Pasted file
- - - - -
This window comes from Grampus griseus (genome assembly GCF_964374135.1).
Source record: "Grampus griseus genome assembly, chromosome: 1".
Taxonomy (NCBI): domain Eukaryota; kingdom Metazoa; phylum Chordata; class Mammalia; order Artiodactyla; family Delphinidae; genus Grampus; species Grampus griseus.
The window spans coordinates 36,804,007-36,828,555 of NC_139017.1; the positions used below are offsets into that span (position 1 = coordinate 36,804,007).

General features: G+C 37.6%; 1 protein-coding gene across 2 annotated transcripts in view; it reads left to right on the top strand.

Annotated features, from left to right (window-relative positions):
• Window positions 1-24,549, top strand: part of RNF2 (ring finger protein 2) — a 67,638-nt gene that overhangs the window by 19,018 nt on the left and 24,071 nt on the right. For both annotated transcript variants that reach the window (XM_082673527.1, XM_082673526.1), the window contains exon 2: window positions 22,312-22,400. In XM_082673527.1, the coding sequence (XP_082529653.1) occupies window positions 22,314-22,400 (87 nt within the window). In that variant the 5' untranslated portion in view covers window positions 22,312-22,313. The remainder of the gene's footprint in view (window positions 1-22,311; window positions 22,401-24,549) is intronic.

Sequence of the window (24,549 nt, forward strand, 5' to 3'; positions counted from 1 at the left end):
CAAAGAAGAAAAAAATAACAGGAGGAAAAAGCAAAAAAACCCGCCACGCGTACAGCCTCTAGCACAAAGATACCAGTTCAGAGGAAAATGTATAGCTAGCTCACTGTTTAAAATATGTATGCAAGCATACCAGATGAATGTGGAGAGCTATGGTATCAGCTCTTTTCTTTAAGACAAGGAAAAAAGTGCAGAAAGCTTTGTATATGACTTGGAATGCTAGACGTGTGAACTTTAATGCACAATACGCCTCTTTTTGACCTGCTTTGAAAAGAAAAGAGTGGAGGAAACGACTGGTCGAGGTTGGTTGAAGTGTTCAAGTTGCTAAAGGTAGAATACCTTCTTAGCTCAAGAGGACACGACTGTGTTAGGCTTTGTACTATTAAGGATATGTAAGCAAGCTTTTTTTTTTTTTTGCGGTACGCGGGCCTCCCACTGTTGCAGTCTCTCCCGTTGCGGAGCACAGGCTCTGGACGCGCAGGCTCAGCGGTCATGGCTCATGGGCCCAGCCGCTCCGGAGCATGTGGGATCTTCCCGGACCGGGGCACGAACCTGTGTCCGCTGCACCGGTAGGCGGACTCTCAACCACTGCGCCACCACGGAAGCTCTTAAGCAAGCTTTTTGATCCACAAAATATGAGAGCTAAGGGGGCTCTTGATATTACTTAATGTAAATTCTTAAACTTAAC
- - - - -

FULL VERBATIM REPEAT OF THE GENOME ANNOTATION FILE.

This window comes from Grampus griseus (genome assembly GCF_964374135.1).
Source record: "Grampus griseus genome assembly, chromosome: 1".
Taxonomy (NCBI): domain Eukaryota; kingdom Metazoa; phylum Chordata; class Mammalia; order Artiodactyla; family Delphinidae; genus Grampus; species Grampus griseus.
The window spans coordinates 36,804,007-36,828,555 of NC_139017.1; the positions used below are offsets into that span (position 1 = coordinate 36,804,007).

General features: G+C 37.6%; 1 protein-coding gene across 2 annotated transcripts in view; it reads left to right on the top strand.

Annotated features, from left to right (window-relative positions):
• Window positions 1-24,549, top strand: part of RNF2 (ring finger protein 2) — a 67,638-nt gene that overhangs the window by 19,018 nt on the left and 24,071 nt on the right. For both annotated transcript variants that reach the window (XM_082673527.1, XM_082673526.1), the window contains exon 2: window positions 22,312-22,400. In XM_082673527.1, the coding sequence (XP_082529653.1) occupies window positions 22,314-22,400 (87 nt within the window). In that variant the 5' untranslated portion in view covers window positions 22,312-22,313. The remainder of the gene's footprint in view (window positions 1-22,311; window positions 22,401-24,549) is intronic.

Sequence of the window (24,549 nt, forward strand, 5' to 3'; positions counted from 1 at the left end):
CAAAGAAGAAAAAAATAACAGGAGGAAAAAGCAAAAAAACCCGCCACGCGTACAGCCTCTAGCACAAAGATACCAGTTCAGAGGAAAATGTATAGCTAGCTCACTGTTTAAAATATGTATGCAAGCATACCAGATGAATGTGGAGAGCTATGGTATCAGCTCTTTTCTTTAAGACAAGGAAAAAAGTGCAGAAAGCTTTGTATATGACTTGGAATGCTAGACGTGTGAACTTTAATGCACAATACGCCTCTTTTTGACCTGCTTTGAAAAGAAAAGAGTGGAGGAAACGACTGGTCGAGGTTGGTTGAAGTGTTCAAGTTGCTAAAGGTAGAATACCTTCTTAGCTCAAGAGGACACGACTGTGTTAGGCTTTGTACTATTAAGGATATGTAAGCAAGCTTTTTTTTTTTTTTGCGGTACGCGGGCCTCCCACTGTTGCAGTCTCTCCCGTTGCGGAGCACAGGCTCTGGACGCGCAGGCTCAGCGGTCATGGCTCATGGGCCCAGCCGCTCCGGAGCATGTGGGATCTTCCCGGACCGGGGCACGAACCTGTGTCCGCTGCACCGGTAGGCGGACTCTCAACCACTGCGCCACCACGGAAGCTCTTAAGCAAGCTTTTTGATCCACAAAATATGAGAGCTAAGGGGGCTCTTGATATTACTTAATGTAAATTCTTAAACTTAAC